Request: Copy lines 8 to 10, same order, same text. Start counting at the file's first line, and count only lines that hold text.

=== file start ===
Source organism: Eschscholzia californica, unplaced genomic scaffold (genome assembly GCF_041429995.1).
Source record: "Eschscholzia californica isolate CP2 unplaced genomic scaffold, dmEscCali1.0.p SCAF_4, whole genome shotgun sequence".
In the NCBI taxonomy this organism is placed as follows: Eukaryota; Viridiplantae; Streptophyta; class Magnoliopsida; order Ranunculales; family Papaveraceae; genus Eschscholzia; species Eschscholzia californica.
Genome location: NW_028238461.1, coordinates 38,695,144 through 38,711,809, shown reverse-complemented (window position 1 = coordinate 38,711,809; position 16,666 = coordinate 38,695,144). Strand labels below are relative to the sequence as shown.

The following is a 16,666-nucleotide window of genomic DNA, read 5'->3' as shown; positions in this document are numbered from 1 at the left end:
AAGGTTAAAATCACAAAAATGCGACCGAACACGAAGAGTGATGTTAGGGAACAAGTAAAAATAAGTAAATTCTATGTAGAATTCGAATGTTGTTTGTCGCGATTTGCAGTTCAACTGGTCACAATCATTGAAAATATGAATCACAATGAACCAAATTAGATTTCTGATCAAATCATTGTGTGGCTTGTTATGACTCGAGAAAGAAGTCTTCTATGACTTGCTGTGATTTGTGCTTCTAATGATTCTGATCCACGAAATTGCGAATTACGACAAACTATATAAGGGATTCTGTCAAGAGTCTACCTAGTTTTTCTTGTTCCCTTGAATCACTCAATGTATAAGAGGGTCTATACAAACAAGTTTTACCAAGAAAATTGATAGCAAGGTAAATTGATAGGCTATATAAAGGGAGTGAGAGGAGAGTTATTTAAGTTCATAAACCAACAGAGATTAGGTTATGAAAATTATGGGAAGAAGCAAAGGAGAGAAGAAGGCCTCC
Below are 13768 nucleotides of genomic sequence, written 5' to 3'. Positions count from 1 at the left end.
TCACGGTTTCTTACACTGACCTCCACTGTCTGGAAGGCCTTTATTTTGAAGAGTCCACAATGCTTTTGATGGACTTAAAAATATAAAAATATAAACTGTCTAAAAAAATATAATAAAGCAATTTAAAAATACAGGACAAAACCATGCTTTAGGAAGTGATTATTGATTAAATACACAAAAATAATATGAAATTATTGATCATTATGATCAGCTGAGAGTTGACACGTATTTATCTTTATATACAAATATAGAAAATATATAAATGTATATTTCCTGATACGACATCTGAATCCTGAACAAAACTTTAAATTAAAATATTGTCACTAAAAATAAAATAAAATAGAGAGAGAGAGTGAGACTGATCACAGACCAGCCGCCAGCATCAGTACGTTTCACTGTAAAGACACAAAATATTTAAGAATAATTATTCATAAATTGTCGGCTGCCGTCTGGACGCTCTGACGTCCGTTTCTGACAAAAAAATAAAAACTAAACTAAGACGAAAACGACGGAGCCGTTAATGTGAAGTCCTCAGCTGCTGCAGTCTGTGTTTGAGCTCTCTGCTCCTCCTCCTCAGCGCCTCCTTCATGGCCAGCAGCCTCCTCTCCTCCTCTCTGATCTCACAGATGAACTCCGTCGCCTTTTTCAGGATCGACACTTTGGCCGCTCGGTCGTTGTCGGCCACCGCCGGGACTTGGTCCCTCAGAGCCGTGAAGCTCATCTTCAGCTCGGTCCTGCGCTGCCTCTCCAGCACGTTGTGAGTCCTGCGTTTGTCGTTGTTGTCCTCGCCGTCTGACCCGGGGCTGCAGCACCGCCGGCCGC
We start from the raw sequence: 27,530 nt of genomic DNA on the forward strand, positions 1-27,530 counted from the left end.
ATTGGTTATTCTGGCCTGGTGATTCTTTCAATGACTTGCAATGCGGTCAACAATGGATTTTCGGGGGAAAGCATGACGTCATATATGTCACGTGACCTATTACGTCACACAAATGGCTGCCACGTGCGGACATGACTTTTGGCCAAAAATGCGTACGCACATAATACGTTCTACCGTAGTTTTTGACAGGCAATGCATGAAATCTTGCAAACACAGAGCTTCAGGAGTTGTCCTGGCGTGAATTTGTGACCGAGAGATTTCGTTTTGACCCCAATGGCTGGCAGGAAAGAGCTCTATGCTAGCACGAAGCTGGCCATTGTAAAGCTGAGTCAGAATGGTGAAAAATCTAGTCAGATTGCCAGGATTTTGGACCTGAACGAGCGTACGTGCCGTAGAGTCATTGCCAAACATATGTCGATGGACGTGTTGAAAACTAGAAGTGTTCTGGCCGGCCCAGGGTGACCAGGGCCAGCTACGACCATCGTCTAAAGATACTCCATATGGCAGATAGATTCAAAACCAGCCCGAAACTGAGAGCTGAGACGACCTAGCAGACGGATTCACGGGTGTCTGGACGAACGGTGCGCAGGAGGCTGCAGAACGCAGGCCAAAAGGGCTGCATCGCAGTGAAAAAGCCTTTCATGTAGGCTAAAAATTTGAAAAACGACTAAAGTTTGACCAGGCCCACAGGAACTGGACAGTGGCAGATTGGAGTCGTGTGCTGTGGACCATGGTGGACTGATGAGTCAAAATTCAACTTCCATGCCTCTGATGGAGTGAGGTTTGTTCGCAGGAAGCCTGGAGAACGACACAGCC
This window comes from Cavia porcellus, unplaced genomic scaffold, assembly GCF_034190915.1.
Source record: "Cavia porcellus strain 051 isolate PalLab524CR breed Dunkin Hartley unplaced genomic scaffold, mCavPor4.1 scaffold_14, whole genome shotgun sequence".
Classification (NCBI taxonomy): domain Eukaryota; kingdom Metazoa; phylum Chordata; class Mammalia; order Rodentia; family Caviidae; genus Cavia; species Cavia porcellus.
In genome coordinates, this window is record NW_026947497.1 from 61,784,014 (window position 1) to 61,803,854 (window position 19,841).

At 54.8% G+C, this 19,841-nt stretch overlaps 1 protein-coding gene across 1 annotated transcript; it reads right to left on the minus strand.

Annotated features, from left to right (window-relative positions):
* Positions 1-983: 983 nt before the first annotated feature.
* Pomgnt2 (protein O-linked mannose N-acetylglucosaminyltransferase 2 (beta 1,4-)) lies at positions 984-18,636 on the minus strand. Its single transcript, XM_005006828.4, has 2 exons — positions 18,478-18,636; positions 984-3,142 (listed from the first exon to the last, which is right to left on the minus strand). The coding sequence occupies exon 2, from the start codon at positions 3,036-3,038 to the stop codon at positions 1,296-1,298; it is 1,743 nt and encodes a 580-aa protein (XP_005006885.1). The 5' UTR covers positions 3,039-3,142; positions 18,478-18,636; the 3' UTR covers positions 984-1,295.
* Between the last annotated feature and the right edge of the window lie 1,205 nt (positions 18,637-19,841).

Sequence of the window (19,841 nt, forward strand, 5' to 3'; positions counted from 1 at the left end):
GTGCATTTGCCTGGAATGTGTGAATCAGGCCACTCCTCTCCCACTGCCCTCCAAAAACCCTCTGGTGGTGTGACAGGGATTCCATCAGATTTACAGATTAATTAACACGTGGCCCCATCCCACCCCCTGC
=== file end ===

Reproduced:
TCACGGTTTCTTACACTGACCTCCACTGTCTGGAAGGCCTTTATTTTGAAGAGTCCACAATGCTTTTGATGGACTTAAAAATATAAAAATATAAACTGTCTAAAAAAATATAATAAAGCAATTTAAAAATACAGGACAAAACCATGCTTTAGGAAGTGATTATTGATTAAATACACAAAAATAATATGAAATTATTGATCATTATGATCAGCTGAGAGTTGACACGTATTTATCTTTATATACAAATATAGAAAATATATAAATGTATATTTCCTGATACGACATCTGAATCCTGAACAAAACTTTAAATTAAAATATTGTCACTAAAAATAAAATAAAATAGAGAGAGAGAGTGAGACTGATCACAGACCAGCCGCCAGCATCAGTACGTTTCACTGTAAAGACACAAAATATTTAAGAATAATTATTCATAAATTGTCGGCTGCCGTCTGGACGCTCTGACGTCCGTTTCTGACAAAAAAATAAAAACTAAACTAAGACGAAAACGACGGAGCCGTTAATGTGAAGTCCTCAGCTGCTGCAGTCTGTGTTTGAGCTCTCTGCTCCTCCTCCTCAGCGCCTCCTTCATGGCCAGCAGCCTCCTCTCCTCCTCTCTGATCTCACAGATGAACTCCGTCGCCTTTTTCAGGATCGACACTTTGGCCGCTCGGTCGTTGTCGGCCACCGCCGGGACTTGGTCCCTCAGAGCCGTGAAGCTCATCTTCAGCTCGGTCCTGCGCTGCCTCTCCAGCACGTTGTGAGTCCTGCGTTTGTCGTTGTTGTCCTCGCCGTCTGACCCGGGGCTGCAGCACCGCCGGCCGC
We start from the raw sequence: 27,530 nt of genomic DNA on the forward strand, positions 1-27,530 counted from the left end.
ATTGGTTATTCTGGCCTGGTGATTCTTTCAATGACTTGCAATGCGGTCAACAATGGATTTTCGGGGGAAAGCATGACGTCATATATGTCACGTGACCTATTACGTCACACAAATGGCTGCCACGTGCGGACATGACTTTTGGCCAAAAATGCGTACGCACATAATACGTTCTACCGTAGTTTTTGACAGGCAATGCATGAAATCTTGCAAACACAGAGCTTCAGGAGTTGTCCTGGCGTGAATTTGTGACCGAGAGATTTCGTTTTGACCCCAATGGCTGGCAGGAAAGAGCTCTATGCTAGCACGAAGCTGGCCATTGTAAAGCTGAGTCAGAATGGTGAAAAATCTAGTCAGATTGCCAGGATTTTGGACCTGAACGAGCGTACGTGCCGTAGAGTCATTGCCAAACATATGTCGATGGACGTGTTGAAAACTAGAAGTGTTCTGGCCGGCCCAGGGTGACCAGGGCCAGCTACGACCATCGTCTAAAGATACTCCATATGGCAGATAGATTCAAAACCAGCCCGAAACTGAGAGCTGAGACGACCTAGCAGACGGATTCACGGGTGTCTGGACGAACGGTGCGCAGGAGGCTGCAGAACGCAGGCCAAAAGGGCTGCATCGCAGTGAAAAAGCCTTTCATGTAGGCTAAAAATTTGAAAAACGACTAAAGTTTGACCAGGCCCACAGGAACTGGACAGTGGCAGATTGGAGTCGTGTGCTGTGGACCATGGTGGACTGATGAGTCAAAATTCAACTTCCATGCCTCTGATGGAGTGAGGTTTGTTCGCAGGAAGCCTGGAGAACGACACAGCC